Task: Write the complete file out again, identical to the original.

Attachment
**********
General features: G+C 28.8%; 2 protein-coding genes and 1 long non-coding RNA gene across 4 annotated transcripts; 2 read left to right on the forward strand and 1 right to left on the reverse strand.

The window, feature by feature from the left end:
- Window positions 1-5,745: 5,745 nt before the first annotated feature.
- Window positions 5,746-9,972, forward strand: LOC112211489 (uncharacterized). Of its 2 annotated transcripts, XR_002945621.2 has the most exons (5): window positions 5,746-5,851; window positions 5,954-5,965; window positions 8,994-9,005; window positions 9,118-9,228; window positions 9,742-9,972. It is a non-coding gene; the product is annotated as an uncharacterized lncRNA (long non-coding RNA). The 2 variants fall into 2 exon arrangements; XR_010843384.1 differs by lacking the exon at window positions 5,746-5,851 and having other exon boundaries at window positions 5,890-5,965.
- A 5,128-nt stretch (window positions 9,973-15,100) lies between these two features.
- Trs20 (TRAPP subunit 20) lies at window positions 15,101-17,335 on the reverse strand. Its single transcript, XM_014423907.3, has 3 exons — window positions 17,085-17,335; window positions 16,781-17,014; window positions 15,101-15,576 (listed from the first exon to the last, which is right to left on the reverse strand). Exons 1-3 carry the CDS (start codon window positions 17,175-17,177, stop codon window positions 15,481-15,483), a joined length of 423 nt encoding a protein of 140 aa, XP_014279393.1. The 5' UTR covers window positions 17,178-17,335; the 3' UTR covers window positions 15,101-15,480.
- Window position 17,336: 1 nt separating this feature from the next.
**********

General features: G+C 28.8%; 2 protein-coding genes and 1 long non-coding RNA gene across 4 annotated transcripts; 2 read left to right on the forward strand and 1 right to left on the reverse strand.

The window, feature by feature from the left end:
- Window positions 1-5,745: 5,745 nt before the first annotated feature.
- Window positions 5,746-9,972, forward strand: LOC112211489 (uncharacterized). Of its 2 annotated transcripts, XR_002945621.2 has the most exons (5): window positions 5,746-5,851; window positions 5,954-5,965; window positions 8,994-9,005; window positions 9,118-9,228; window positions 9,742-9,972. It is a non-coding gene; the product is annotated as an uncharacterized lncRNA (long non-coding RNA). The 2 variants fall into 2 exon arrangements; XR_010843384.1 differs by lacking the exon at window positions 5,746-5,851 and having other exon boundaries at window positions 5,890-5,965.
- A 5,128-nt stretch (window positions 9,973-15,100) lies between these two features.
- Trs20 (TRAPP subunit 20) lies at window positions 15,101-17,335 on the reverse strand. Its single transcript, XM_014423907.3, has 3 exons — window positions 17,085-17,335; window positions 16,781-17,014; window positions 15,101-15,576 (listed from the first exon to the last, which is right to left on the reverse strand). Exons 1-3 carry the CDS (start codon window positions 17,175-17,177, stop codon window positions 15,481-15,483), a joined length of 423 nt encoding a protein of 140 aa, XP_014279393.1. The 5' UTR covers window positions 17,178-17,335; the 3' UTR covers window positions 15,101-15,480.
- Window position 17,336: 1 nt separating this feature from the next.